Palm Beach County rental income may grow corporate profits


Monthly rent checks from thousands of South Floridians could be Wall Street’s next big payday as corporate firms hoarding single-family homes move to bundle the assets to sell as bonds.

Blackstone Group, which has spent $7.5 billion nationwide on home purchases and is one of the biggest corporate landlords in Palm Beach County, made a $479 million deal last week that combined cash flows from 3,200 rental homes in Arizona, California, Florida, Illinois and Georgia.

American Homes 4 Rent, which owns 21,300 homes nationwide and 40 in Palm Beach County, followed Blackstone’s lead with a Nov. 8 announcement that it intends to market a rent-backed bond within the next 90 days.

And even as Santa Monica, Calif.-based Colony Financial officials said they slowed third-quarter buying through their subsidiary Colony American Homes, CEO Richard Saltzman called the securitization of assets from the single-family rents a “game changer” that the company expects to join early next year.

“The first securitization closed this week, and the execution was superb,” Saltzman said Nov. 8, referring to the Blackstone deal.

Colony owns more than 2,000 homes statewide and about 45 in Palm Beach County, according to SEC filings and official county records.

Securitization earned a bad name during the real estate boom because toxic home loans doomed to default were packaged and sold to investors in bundles. The flawed practice contributed to the worst recession since the Great Depression and left the average American wary of anything securitized.

But Ken Johnson, a professor in the Hollo School of Real Estate at Florida International University, said securitization is a regular corporate practice that helps companies gain capital while offering a cash flow to purchasers.

That doesn’t mean Johnson thinks investing in securities based on rental income is a good idea.

He fears there will be high overhead costs in managing the properties. Unlike multi-family dwellings, which are common in corporate portfolios, single-family homes are spread apart and will have unique problems that need individual attention.

“The management of these homes is going to be incredibly costly, which will ultimately influence the ability to pay out the bond,” Johnson said. “I think they bit off more than they can chew.”

Corporate buyers and billion-dollar hedge funds began buying single-family homes in 2012 after prices hit bottom. The rentals were a new business model for Wall Street, and created offshoot companies to manage properties such as Blackstone’s Invitation Homes, which has about 715 Palm Beach County homes and 7,000 statewide.

Colony American Homes snapped up John Farrell’s Wellington property in September after it was on the market just two weeks. The company paid $213,000 in cash for the 2,700-square-foot home Farrell bought in 2008.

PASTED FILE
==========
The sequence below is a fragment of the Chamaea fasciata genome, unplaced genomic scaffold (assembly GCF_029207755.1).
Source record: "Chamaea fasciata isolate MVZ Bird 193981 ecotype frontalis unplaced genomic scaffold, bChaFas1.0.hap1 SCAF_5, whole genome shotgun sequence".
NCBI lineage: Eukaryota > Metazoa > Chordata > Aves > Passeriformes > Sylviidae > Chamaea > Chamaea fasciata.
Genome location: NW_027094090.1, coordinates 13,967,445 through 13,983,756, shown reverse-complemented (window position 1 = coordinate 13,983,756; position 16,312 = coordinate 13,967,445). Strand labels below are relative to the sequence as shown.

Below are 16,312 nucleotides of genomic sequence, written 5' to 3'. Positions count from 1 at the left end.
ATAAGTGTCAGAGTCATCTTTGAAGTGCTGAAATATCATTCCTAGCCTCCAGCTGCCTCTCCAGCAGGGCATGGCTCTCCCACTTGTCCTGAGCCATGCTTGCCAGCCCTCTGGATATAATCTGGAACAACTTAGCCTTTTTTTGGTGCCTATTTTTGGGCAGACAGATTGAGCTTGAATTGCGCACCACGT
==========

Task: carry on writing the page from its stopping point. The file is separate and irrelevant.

But now, Farrell, who married in October, is trying to buy a home in a market still crowded with investors.

“I’m competing with the same type of people who bought my house, and they are buying up everything,” Farrell said. “It was good for me in getting rid of the house, but bad because I can’t find one now.”

Johnson said securitizing rental housing won’t have much impact on tenants and could stabilize the real estate market in the short term.

Still, Blackstone’s $479 million securitization deal has some market analysts on alert.

Fitch Ratings issued a statement this month warning that the industry is untested and vulnerable to such “unknown variables” as homeowner association restrictions, and rising property taxes.

“Although some firms have a few years’ operating history, most do not have a proven track record managing outside their footprint or on a large-scale basis,” the statement said.

Fitch did not rate the new asset class of single-family rentals.

Moody’s Investors Service was more optimistic. It gave the largest portion of Blackstone’s deal a top triple-A rating partly based on the competence of the company’s property management firm. The firm uses advanced technology to handle the day-to-day business of renting single-family homes, and, “more importantly, attract, respond to, and retain tenants,” Moody’s said.

Colony American Homes has 1,000 employees dedicated to buying, renovating and managing its 14,500 rental properties, Saltzman said. About 61 percent of Colony’s homes are leased. That’s up from 49 percent during the second quarter of the year.

“What scares me is these groups are not property managers, not of single-family homes, and they have never been property managers before, and I’m not sure they can do it now,” Johnson said. “I think I could do a two-hour class on problems with this investment.”



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